Comment by Louise — Wednesday April 3, 2013 @ 6:25am PDT  
      • Rooney Mara is orders of magnitude better than Blake Lively, who is a decent actress but doesn’t register any kind of memorable persona on screen, like Uma Thurman. Neither Rooney or Blake can bring much box office (Savages, a lousy movie BTW, rose and fell on Oliver Stone’s declining rep), so go with the better actress is what Soderbergh probably thought.

        Comment by rooney>blake — Wednesday April 3, 2013 @ 9:00am PDT  
        • Actually, he fought to keep Lively. Anyway, if anyone thought that Rooney would have ensured better box office grosses he/she was evidently wrong. Why do you bring up Uma Thurman?

          Comment by Louise — Wednesday April 3, 2013 @ 10:37am PDT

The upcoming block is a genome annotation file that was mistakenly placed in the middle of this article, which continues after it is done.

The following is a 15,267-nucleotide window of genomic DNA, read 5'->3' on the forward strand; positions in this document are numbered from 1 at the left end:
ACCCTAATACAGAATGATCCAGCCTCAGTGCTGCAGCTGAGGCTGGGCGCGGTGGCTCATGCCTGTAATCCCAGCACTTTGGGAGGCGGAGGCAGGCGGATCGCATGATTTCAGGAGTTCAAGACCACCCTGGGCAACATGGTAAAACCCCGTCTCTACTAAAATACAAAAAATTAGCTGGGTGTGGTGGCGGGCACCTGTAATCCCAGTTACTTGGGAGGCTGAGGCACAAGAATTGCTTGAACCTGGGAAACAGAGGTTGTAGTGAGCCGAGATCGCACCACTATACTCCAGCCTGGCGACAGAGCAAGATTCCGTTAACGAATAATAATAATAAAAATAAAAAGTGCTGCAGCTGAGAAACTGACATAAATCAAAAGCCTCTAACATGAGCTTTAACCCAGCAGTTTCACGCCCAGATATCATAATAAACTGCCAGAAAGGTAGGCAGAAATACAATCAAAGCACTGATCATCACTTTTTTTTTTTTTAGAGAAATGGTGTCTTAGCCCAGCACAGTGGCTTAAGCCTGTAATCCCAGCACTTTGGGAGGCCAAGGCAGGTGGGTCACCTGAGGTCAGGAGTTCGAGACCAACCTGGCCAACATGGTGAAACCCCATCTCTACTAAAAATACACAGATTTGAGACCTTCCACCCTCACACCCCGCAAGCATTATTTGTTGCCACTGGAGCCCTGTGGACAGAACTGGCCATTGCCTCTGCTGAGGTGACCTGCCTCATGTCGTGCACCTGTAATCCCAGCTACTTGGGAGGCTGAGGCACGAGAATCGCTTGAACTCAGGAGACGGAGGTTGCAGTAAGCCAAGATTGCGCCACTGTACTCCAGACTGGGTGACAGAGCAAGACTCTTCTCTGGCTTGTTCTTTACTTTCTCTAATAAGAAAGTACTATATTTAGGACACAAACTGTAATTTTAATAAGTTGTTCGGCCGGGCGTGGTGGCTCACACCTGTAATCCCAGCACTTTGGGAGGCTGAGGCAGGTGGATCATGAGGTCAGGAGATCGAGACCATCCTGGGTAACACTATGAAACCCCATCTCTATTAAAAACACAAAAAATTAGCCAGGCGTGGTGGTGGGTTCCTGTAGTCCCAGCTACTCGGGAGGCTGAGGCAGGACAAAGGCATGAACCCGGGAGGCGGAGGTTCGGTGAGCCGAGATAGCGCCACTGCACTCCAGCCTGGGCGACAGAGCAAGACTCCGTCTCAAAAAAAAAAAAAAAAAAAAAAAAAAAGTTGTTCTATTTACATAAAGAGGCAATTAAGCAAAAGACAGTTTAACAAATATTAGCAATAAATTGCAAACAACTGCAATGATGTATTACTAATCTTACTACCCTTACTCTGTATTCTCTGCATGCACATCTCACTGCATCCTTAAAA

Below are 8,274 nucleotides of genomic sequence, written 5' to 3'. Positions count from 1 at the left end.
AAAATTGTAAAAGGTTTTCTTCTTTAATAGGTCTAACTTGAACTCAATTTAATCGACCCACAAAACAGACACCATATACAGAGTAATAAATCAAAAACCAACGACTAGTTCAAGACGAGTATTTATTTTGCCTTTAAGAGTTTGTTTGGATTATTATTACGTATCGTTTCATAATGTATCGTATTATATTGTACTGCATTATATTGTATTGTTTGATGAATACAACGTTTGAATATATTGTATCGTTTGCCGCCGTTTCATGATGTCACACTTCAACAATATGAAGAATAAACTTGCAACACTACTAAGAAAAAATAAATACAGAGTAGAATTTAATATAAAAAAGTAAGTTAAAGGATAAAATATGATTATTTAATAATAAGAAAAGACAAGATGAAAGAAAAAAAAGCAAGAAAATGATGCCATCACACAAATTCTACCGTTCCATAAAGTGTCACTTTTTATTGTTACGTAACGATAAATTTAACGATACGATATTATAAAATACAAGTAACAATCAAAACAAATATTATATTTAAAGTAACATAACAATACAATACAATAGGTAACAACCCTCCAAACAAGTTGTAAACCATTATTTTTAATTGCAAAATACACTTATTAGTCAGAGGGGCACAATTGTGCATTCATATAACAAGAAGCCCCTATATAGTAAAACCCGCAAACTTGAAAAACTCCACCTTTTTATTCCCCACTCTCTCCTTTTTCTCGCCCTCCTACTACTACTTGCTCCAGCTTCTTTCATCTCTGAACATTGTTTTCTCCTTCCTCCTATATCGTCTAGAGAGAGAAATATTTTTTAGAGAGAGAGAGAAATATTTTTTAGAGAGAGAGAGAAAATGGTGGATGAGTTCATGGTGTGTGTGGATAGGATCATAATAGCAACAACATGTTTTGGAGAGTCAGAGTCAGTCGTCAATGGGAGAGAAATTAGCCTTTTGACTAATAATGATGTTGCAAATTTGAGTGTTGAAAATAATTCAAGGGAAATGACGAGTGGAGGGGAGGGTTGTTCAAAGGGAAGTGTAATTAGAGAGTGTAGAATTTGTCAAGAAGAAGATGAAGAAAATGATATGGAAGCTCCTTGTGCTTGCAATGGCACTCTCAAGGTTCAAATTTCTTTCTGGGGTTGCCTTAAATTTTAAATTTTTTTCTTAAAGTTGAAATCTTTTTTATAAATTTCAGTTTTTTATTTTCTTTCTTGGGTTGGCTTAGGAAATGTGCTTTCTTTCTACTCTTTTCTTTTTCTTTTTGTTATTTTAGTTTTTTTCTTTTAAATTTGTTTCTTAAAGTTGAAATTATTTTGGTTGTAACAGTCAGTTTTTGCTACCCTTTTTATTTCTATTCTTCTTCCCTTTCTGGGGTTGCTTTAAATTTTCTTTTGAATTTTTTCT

• I bring up Uma as an example of the sort of actress that Blake Lively is. One who doesn’t register in the memory no matter how many times you see her.

            Comment by rooney>blake — Thursday April 4, 2013 @ 8:17am PDT  
  • Excellent script. Looking forward to seeing the film.

    Comment by 100stones3x — Tuesday April 2, 2013 @ 5:41pm PDT  
  • I completely agree! No Johnny, Helena, Reynolds and Witherspoon! Rock on Adams and Waltz!

    Comment by Agent007 — Tuesday April 2, 2013 @ 5:43pm PDT  
  • I hate to say it, but I’d MUCH rather see Waltz/Adams in this than Reynolds/Witherspoon.

    Comment by bounder — Tuesday April 2, 2013 @ 6:04pm PDT  
  • always thought the script was good… have heard of sooo many people being attached. i wish there was a write-up/ listing of that… i recall thomas haden church at one point, jim carrey.
    this seems like the best pairing with the material yet. REYNOLDS WOULD HAVE BEEN GOD AWFUL. i never saw that one.. as i would have still been cleaning the vomit out of my shirt.
    (let’s not be ridiculous either.. i’m sure the film didn’t pass on Depp) Waltz is going to be magnificent.